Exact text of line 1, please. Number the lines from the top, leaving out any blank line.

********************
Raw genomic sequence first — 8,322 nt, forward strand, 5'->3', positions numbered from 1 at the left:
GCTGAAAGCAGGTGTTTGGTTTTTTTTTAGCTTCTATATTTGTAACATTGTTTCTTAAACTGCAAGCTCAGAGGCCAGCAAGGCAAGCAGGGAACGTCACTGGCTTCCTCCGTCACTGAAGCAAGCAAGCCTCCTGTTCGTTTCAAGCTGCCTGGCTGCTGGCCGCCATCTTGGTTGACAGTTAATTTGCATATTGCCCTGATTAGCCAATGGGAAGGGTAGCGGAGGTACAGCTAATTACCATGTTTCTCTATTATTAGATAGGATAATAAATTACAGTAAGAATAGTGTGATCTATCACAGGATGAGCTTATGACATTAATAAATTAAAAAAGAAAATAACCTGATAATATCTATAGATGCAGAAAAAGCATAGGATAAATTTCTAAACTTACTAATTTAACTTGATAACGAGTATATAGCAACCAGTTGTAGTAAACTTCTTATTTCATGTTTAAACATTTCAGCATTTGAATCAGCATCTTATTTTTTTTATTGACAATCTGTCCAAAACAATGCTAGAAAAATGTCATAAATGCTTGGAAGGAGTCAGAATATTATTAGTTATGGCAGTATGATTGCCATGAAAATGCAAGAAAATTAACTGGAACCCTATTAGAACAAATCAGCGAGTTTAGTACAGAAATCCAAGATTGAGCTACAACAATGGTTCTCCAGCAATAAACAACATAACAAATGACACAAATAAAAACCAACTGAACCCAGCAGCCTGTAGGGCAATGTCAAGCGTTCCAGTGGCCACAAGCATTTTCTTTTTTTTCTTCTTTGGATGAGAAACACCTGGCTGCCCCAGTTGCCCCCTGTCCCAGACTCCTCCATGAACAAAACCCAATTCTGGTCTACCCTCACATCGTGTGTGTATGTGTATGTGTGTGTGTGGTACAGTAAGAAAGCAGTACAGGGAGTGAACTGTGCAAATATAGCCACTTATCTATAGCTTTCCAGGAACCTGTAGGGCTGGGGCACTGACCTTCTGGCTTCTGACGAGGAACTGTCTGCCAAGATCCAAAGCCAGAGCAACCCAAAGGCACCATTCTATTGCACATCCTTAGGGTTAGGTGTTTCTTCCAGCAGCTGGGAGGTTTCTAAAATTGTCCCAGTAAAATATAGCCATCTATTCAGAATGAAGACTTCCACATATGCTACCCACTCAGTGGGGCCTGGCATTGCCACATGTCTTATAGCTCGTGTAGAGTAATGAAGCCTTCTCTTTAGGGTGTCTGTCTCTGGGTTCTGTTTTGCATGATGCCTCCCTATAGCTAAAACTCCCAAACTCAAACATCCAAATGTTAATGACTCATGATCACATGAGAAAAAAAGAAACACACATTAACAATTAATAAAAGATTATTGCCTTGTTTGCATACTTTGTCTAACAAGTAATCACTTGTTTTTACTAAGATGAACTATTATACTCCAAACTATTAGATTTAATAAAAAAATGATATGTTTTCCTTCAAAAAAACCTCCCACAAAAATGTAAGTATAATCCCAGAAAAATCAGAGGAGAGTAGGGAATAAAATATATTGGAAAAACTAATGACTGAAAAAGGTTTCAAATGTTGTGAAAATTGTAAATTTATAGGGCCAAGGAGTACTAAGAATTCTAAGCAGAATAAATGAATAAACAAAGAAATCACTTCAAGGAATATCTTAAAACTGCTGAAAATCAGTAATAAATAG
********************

Raw genomic sequence first — 8,322 nt, forward strand, 5'->3', positions numbered from 1 at the left: